This week was full of miracles!
1) It rained pretty hard a couple days this week. But it was always at night or when we were inside, so we got to enjoy the huge storms without being inhibited by them.
2) I didn't get sick! Everyone else is getting sick. I woke up at with a clogged nose, but managed to sleep most of it off and I felt fine by the afternoon. Take that, germs.
3) Elder Larsen ran into a family almost 6 months ago that we recently taught. Marilyn, the mom, was very excited to meet with us, but Martin was less-than-enthused. He has slowly been warming up to us and let us in his home for the first time this week. We read Alma 32 from the Book of Mormon which talks about helping faith to grow. It's a very symbolic chapter but Martin interpreted all of it correctly and also went the extra mile by applying it to his family. He pretty much taught the lesson for us. *BIG SMILE*
4) We tried to stop by a planned service activity, but the person we inteded to help didn't open their door. As we started back towards our apartment, we rode past a woman doing some yardwork. She was very friendly and after talking for a bit, we learned that her daughter is a member and goes to church with a different congregation. Kirsten (the woman we were talking to), works at a Methodist church, so we weren't sure how open she would be to us, but we left having shared a verse from the Book of Mormon with her, left her with a copy of her own (which she wanted to pay us for--I haven't seen that one yet, that was surprising), and set up a specific return appointment.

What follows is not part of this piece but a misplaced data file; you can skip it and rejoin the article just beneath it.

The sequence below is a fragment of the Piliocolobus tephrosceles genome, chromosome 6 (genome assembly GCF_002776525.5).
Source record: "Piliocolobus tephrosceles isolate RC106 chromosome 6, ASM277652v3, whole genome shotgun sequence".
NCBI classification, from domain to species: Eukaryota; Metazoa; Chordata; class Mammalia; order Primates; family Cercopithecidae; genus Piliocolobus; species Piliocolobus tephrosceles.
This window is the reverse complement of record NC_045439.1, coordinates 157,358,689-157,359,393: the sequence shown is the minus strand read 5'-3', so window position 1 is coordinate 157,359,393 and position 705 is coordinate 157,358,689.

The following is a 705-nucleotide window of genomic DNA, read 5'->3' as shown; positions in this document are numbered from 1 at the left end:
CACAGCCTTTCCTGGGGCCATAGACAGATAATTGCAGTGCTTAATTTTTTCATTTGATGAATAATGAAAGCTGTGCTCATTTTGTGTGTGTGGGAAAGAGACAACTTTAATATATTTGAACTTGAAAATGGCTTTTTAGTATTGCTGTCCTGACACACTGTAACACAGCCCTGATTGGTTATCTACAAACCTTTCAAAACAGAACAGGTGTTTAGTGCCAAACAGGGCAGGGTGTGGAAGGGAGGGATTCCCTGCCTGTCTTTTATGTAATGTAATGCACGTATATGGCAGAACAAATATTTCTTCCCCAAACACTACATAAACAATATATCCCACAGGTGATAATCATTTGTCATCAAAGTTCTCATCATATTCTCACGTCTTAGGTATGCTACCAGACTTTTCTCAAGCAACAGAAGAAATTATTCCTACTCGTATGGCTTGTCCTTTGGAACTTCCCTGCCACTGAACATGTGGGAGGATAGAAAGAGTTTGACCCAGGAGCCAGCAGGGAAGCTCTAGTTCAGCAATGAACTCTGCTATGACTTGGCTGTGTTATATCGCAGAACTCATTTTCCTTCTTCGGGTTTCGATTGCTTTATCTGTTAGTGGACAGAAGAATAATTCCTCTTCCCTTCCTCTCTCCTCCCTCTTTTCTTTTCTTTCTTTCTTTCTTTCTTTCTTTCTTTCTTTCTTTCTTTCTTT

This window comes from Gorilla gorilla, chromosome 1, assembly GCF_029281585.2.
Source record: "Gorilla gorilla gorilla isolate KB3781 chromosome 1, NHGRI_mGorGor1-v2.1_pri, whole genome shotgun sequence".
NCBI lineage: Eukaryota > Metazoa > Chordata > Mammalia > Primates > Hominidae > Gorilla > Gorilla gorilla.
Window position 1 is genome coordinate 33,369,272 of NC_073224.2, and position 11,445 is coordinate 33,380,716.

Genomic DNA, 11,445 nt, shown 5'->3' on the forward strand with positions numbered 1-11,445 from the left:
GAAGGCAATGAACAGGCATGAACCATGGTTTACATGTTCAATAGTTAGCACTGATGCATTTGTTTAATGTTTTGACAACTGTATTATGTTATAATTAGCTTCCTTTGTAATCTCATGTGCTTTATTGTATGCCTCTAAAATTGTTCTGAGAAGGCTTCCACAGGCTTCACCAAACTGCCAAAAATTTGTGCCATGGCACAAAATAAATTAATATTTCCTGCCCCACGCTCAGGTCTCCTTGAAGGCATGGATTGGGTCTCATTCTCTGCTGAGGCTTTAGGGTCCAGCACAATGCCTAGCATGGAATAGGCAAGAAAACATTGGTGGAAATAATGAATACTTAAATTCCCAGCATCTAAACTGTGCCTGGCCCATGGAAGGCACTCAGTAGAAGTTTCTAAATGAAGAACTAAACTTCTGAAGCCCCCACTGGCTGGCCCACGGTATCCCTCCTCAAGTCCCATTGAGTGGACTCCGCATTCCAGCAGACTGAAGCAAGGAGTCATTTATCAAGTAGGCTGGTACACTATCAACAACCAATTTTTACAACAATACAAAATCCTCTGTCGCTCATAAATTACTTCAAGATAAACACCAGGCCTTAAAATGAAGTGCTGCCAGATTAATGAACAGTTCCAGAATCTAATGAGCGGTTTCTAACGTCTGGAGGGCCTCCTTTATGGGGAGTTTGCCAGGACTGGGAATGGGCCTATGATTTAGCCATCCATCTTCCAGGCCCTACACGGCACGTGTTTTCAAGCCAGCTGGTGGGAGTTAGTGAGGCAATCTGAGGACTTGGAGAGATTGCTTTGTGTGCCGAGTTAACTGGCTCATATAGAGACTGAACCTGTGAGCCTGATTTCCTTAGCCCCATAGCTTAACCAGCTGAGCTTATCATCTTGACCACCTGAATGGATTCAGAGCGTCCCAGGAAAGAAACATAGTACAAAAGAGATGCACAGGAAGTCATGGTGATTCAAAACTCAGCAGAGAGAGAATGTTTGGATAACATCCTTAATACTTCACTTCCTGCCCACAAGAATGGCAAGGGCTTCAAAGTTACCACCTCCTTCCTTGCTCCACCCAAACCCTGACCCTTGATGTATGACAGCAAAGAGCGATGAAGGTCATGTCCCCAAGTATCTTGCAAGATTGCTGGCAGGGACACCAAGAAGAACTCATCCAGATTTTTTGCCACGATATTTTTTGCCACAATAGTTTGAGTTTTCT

5) Later that same day, we rode past a street and saw a woman walking down that road. We kept riding, but then felt like we needed to turn around and talk with her. We learned that she lives in OKC and has a young daughter who recently told her that she wants to go to church. So she has recently been on the hunt for a church to attend. We explained a little about our purpose as missionaries, what we believe, and what church was like. We got her information to the OKC missionaries. I told her that I know God knows her personally and is aware that she has been searching. I told her it was no accident that we turned around and that we fully intended to keep going to keep up with our schedule. I know it was a miracle. When we left, she told us she was happy that she met us. It feels so good to be a part of God's work.
We had Zone Conference this week. President Mansell, our mission president talked about change. He used the analogy of a tree nursery. When a tree is growing, it needs to be repotted before it gets too big or the roots will curl up on themselves. If the tree reaches that stage, the knot of roots must be hacked at to be opened up. If left untended, the tree will smother itself and die. Our lives are similar. As we seek to grow, we must be repotted. His message was simple: we can either repot ourselves and enjoy the benefits of easy growth, or we can resist change, tangle ourselves up, endure painful hacking and de-knotting, and then get repotted anyway, or we can entirely refuse to change and smother ourselves completely. He talked about how life is a lot easier when we choose to actively repot ourselves and allow for good changes, rather than try to hold on to our current comfort zone. It's a little uncomfortable in a bigger pot, but it beats being hacked at.
This past week I have been considering what things I need to do to repot myself. I invite you to do the same. So far it has been very rewarding. They have been small, but I have been able to see myself make small changes that make me a better person and benefit those around me as well. I know we will all be happier as we collectively strive to change for the better.
Sorry this was so long this week! So much happened and it was all good.
Elder Josh Kilmer
Oklahoma, Oklahoma City Mission, Marshallese/English speaking
Fudoshin: immovable spirit